The organization drifts toward average in our system

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the company’s work force will nicely (and disastrously) mirror the quality of the available labor pool. The organization drifts toward average. In our system, managers have only themselves to blame if they can’t fill open slots. After eight years, we have a good feel for the employment “hit rate.” It takes ten prescreen telephone interviews to find one person good enough to qualify for the formal evaluation process. We make offers to about 25% of the people who go through our evaluation, and about 85% of the people to whom we make offers accept. If our managers do their math, they quickly understand that quality hiring takes a lot of work. They’ll need to make about 100 telephone calls to find two great people. By the way, if they don’t fill their open slots by the end of the quarter, they lose the hiring requisition and have to justify the new position again. Another weakness with most companies’ passive approach to hiring is that executives lose touch with the job market. Regular interaction with the job market provides insights on marketplace dynamics. A few years ago, in a memo explaining our hiring system to a new top manager, I wrote down what I had learned as a result of my own job-related calls and interviews. For example, people didn’t like Intel’s 8 a.m. sign-in policy, which the company has since eliminated. Intel and National Semiconductor were paying 15% premiums to layout designers on the night shift while Cypress paid none. But most layout designers cared less about shift differentials than about the kinds of chips they were designing. The market value of plasma engineers ranged from $20,000 a year to $50,000 a year, with little variation of price with quality. The list could have gone on for several pages. We have a second inviolate principle of hiring: We don’t buy employees. This is uncommon in Silicon Valley, but it serves as an excellent screen. Someone who will join Cypress for a few percentage points more in salary or a better dental plan is not the kind of career-oriented person we want. Good people No Excuses Management 6 of 28 6/14/2018, 2:27 AM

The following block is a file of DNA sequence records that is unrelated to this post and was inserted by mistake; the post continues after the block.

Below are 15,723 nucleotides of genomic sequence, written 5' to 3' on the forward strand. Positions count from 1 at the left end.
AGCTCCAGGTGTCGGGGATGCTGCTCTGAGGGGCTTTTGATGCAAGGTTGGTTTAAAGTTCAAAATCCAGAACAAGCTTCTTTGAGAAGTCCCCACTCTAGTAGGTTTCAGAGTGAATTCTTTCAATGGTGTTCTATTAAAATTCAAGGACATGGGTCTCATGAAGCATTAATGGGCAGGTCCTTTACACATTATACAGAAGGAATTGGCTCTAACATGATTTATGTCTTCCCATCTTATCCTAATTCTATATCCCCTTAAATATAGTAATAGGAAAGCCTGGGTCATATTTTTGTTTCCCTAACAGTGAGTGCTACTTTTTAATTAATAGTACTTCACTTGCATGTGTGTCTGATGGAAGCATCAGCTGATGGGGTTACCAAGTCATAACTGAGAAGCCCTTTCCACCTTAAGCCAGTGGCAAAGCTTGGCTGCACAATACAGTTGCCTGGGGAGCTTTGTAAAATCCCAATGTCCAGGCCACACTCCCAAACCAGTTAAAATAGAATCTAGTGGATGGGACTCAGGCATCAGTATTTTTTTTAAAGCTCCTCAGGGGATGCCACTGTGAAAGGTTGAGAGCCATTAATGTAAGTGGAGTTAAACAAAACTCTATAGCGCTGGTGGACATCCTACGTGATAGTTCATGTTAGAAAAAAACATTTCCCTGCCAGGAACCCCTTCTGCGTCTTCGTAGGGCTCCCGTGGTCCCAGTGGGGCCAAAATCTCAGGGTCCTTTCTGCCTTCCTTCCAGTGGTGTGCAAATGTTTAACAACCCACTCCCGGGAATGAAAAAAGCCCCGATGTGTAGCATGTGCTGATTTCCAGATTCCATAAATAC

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You can’t hire quality people without a systematic approach to interviewing. Four basic rules guide our interview and evaluation process. 1. Use the big guns. If you want job prospects to know that you are serious, high-ranking executives should take the time to get involved in the interview process. At Cypress, all candidates for exempt positions, whether or not they are senior enough to want to be paid fairly, in a way that reflects the organization’s success over the long term. They are rarely concerned with earning an excessive amount of money relative to their peers. What drives them is the desire to win. Until 1986, therefore, we had a very simple policy: A candidate who had received a raise from a previous employer within the last four months came to Cypress without a raise. We now offer an 8% prorated increase, but the basic premise holds. We do not bid for great talent; people with great talent come to Cypress because they want to win. Members of our team are rewarded with stock options and the highest percentage raises in the industry. Everyone at the
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  • Spring '12
  • DirkJenter
  • Finance, Management, vice president, Vice President of the United States, Excuses Management

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